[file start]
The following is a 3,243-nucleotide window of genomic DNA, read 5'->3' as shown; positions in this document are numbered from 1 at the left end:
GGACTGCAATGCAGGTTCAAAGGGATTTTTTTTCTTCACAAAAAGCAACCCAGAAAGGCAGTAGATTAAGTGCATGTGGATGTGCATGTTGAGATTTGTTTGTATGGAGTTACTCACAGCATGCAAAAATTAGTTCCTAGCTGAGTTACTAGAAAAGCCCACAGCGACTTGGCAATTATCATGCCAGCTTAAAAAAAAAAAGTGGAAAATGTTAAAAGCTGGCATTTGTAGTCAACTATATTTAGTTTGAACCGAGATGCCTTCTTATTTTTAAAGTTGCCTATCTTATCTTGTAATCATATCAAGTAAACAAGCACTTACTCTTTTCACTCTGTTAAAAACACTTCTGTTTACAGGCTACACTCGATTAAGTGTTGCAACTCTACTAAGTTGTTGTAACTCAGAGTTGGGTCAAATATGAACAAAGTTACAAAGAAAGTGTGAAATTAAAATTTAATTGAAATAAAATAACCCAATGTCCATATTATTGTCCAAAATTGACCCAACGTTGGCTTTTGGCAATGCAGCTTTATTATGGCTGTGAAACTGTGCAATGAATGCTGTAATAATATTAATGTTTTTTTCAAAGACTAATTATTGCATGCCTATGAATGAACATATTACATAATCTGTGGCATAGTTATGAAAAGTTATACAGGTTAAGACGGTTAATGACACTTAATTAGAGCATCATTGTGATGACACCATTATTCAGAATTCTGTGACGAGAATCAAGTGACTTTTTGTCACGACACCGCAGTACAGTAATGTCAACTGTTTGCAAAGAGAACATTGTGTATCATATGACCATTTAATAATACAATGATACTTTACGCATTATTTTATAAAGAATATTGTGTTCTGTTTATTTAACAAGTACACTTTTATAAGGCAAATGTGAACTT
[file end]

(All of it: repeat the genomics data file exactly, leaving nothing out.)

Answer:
The following is a 3,243-nucleotide window of genomic DNA, read 5'->3' as shown; positions in this document are numbered from 1 at the left end:
GGACTGCAATGCAGGTTCAAAGGGATTTTTTTTCTTCACAAAAAGCAACCCAGAAAGGCAGTAGATTAAGTGCATGTGGATGTGCATGTTGAGATTTGTTTGTATGGAGTTACTCACAGCATGCAAAAATTAGTTCCTAGCTGAGTTACTAGAAAAGCCCACAGCGACTTGGCAATTATCATGCCAGCTTAAAAAAAAAAAGTGGAAAATGTTAAAAGCTGGCATTTGTAGTCAACTATATTTAGTTTGAACCGAGATGCCTTCTTATTTTTAAAGTTGCCTATCTTATCTTGTAATCATATCAAGTAAACAAGCACTTACTCTTTTCACTCTGTTAAAAACACTTCTGTTTACAGGCTACACTCGATTAAGTGTTGCAACTCTACTAAGTTGTTGTAACTCAGAGTTGGGTCAAATATGAACAAAGTTACAAAGAAAGTGTGAAATTAAAATTTAATTGAAATAAAATAACCCAATGTCCATATTATTGTCCAAAATTGACCCAACGTTGGCTTTTGGCAATGCAGCTTTATTATGGCTGTGAAACTGTGCAATGAATGCTGTAATAATATTAATGTTTTTTTCAAAGACTAATTATTGCATGCCTATGAATGAACATATTACATAATCTGTGGCATAGTTATGAAAAGTTATACAGGTTAAGACGGTTAATGACACTTAATTAGAGCATCATTGTGATGACACCATTATTCAGAATTCTGTGACGAGAATCAAGTGACTTTTTGTCACGACACCGCAGTACAGTAATGTCAACTGTTTGCAAAGAGAACATTGTGTATCATATGACCATTTAATAATACAATGATACTTTACGCATTATTTTATAAAGAATATTGTGTTCTGTTTATTTAACAAGTACACTTTTATAAGGCAAATGTGAACTT